Jason Park

Resolving the Conflict

Jason Park is the author of three books: Resolving Homosexual Problems: A Guide for LDS Men; Understanding Male Homosexual Problems: An Introduction for Latter-day Saints, and Helping LDS Men Resolve their Homosexual Problems: A Guide for Family, Friends, and Church Leaders. You can reach the author at: jason@centurypubl.com.


I have filled the underlying needs.

It has been seventeen years since I resolved my homosexual problems. I use that word purposely. I am not suppressing the feelings. I have filled the underlying needs that created the homosexual attractions, and the problems are resolved. I am happy to say I no longer struggle with homosexuality. It no longer controls my life.

On rare occasions, I still experience a homosexual attraction, but I can dismiss it with minimum effort. It doesn’t prevent me from maintaining healthy friendships, marriage, and peace of mind. In the past, when I’d walk by a good-looking man, I would turn around and follow him and undress him in my mind. I would fantasize about how it would be to be in a relationship with him. Within seconds, in my mind, I had moved in to his apartment and for the rest of the day I would be living my life with him in my mind.

Now when I pass the same man on the street, I acknowledge his good looks and leave it at that. It is healthy to notice men and women and be attracted to their good qualities. But I don’t fantasize jumping into bed with them. I may admire their good characteristics and have an interest in getting to know them, but as a healthy friendship.

Today I have many good friends and feel fulfilled in male relationships. I feel comfortable with men at work and at my church. I am happy and fulfilled in my marriage and in my roles as husband and father. Through the experiences I have had, I have learned about patience, mercy, and repentance. I have learned a bit about the workings of a loving Heavenly Father in my life. I am a lot less judgmental than I used to be. I’ve learned that sometimes people have internal struggles that are tremendous, and I admire them for their courage-even though outwardly they may not think they measure up to other people. I don’t think I would have learned these lessons had I not had the struggles I’ve had.

I am at peace.

I want to let people know it is possible to make important changes in their lives. We hear much in the media today saying that if you’re gay you’re born that way and you can’t change it. Some people are happy with that, but there are also many like me who are not happy with it and want something else for their lives. I feel sorry for those who feel they are locked in to it and have no choices. I finally found answers, explored my options, and made informed decisions for myself.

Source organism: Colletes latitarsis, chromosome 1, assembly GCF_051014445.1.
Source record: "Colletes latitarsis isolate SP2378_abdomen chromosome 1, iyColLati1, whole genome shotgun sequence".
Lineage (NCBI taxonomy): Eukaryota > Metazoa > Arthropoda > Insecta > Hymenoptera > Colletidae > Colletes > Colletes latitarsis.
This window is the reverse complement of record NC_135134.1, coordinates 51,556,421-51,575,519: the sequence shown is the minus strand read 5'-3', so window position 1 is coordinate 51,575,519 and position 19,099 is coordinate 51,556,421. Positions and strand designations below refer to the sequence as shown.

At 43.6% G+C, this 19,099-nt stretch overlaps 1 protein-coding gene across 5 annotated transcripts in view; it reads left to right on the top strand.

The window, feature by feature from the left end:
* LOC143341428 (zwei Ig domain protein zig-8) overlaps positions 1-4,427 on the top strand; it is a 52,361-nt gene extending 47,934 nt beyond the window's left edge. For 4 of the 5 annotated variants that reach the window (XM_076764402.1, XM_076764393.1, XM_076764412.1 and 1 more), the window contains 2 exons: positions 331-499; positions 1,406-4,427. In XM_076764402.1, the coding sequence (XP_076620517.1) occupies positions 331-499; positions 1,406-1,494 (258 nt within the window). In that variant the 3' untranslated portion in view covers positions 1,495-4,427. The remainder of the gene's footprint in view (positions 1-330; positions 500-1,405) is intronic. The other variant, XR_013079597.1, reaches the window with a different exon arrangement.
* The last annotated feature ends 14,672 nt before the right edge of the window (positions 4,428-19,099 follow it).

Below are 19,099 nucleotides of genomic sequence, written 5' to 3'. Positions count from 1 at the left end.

Early Life

I grew up in a pretty normal church-going family. I was the kind of boy who needed to sit on his daddy’s lap, but my father was a traveling salesman and wasn’t home very often. I was a sensitive child who needed buddies and wanted to have fun. I had one or two childhood friends, but mostly watched them from the window and wished I could be out playing with them.

I did well in school and since everything in my life appeared to go well, dad had no reason to be concerned about me and become more involved in my life. I didn’t force him into my life emotionally, so he didn’t get involved emotionally. I floated along with the tide patiently waiting for something emotional to happen. My parents didn’t push me into sports or other activities that would have given me the chance to connect more with other boys.

I became attracted to that unknown.

I withdrew and became a loner, convincing myself I didn’t need anybody. During recess at school, I seldom played with other children, but would walk around the grass field, projecting myself into fantasy worlds. Because I didn’t interact with other boys, I didn’t exchange ideas, thoughts, fears, and questions with them. They were unknown to me. And later in life, I became attracted to that unknown.

By age 9, I had developed the habit of blocking out love. I longed for the companionship of my brother four years my senior and felt lonely when I was excluded from activities with his friends. I begged to play with him or go with him, and when he would concede, I would refuse. Even when he offered his companionship, I refused it for fear of hurt or rejection. At the same time, I felt angry that the opportunity for companionship and attention had passed me by. I think I had a secret fear that I was not worthy of companionship or attention. Therefore, I chose to stay where it was safe and familiar, rather than venture out and discover on my own that I was really ok.

I didn’t participate in sports at school or in the neighborhood, and I learned few of the rules of basketball, football, or baseball. I hated physical education at school and the dumb exercises and relay races. I was always the last to be chosen for baseball teams (even after the girls!). In the batting lineup I would say that I had already batted, and slip to the end of the line.

My earliest recollection of being attracted toward other males was about age 12. Going through puberty and adolescence, I never labeled myself homosexual; I thought I had normal sexual attractions. However, in retrospect, I can see how they were clearly directed toward males even though I was almost 30 before I admitted to myself that the attractions I experienced were homosexual attractions.